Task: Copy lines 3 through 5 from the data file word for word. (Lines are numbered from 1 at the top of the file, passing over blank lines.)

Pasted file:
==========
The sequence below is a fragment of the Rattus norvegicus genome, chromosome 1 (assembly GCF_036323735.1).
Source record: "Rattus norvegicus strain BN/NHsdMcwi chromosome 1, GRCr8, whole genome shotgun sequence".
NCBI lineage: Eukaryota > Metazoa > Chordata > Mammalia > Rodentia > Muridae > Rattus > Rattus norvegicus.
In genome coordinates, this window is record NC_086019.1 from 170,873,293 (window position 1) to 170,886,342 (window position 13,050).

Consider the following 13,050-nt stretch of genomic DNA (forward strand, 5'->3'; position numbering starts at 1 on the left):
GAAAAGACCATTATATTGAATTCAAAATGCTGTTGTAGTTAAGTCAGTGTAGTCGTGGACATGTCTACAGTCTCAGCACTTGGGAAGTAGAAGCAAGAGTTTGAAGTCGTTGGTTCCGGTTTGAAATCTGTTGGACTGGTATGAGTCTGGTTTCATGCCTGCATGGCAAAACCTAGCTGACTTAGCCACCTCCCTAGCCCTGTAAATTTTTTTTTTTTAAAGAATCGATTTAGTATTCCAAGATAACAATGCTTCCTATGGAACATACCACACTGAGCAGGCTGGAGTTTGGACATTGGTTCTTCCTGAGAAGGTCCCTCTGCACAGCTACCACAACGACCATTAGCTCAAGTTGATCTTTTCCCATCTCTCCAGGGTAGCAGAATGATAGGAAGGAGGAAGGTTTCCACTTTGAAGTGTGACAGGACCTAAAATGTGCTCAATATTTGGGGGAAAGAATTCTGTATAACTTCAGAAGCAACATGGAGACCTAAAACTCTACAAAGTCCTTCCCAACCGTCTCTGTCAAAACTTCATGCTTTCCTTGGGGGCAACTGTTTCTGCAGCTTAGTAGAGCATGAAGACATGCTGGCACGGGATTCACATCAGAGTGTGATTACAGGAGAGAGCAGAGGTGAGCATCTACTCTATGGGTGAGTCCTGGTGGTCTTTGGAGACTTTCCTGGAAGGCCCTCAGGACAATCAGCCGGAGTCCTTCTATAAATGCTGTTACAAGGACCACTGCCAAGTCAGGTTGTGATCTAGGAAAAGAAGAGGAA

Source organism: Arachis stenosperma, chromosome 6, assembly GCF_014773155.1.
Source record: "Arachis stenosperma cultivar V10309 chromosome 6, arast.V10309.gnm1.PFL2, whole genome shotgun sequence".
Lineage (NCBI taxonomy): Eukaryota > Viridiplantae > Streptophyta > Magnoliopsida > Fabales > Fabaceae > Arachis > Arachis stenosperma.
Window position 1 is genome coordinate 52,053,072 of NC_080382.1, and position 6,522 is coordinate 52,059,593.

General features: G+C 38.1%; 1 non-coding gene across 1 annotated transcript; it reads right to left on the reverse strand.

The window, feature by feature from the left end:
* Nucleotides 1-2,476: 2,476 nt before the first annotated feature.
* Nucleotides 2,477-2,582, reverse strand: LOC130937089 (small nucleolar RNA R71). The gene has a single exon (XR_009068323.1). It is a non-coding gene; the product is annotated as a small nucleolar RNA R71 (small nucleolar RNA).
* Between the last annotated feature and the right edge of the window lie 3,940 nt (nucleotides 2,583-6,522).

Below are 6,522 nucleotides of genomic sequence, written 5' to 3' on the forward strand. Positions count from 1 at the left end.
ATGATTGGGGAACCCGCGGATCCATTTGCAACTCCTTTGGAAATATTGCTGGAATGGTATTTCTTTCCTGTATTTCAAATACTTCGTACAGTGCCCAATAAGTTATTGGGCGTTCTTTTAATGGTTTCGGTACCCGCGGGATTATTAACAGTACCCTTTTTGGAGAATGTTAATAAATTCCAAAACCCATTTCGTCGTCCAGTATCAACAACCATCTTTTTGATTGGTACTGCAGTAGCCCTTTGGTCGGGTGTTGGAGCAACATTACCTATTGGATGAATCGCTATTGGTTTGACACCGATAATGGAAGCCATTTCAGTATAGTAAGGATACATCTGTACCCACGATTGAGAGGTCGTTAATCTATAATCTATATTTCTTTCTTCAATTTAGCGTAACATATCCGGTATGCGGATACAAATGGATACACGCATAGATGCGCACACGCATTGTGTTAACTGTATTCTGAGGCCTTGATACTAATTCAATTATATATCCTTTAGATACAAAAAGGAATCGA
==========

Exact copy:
NCBI lineage: Eukaryota > Metazoa > Chordata > Mammalia > Rodentia > Muridae > Rattus > Rattus norvegicus.
In genome coordinates, this window is record NC_086019.1 from 170,873,293 (window position 1) to 170,886,342 (window position 13,050).

Consider the following 13,050-nt stretch of genomic DNA (forward strand, 5'->3'; position numbering starts at 1 on the left):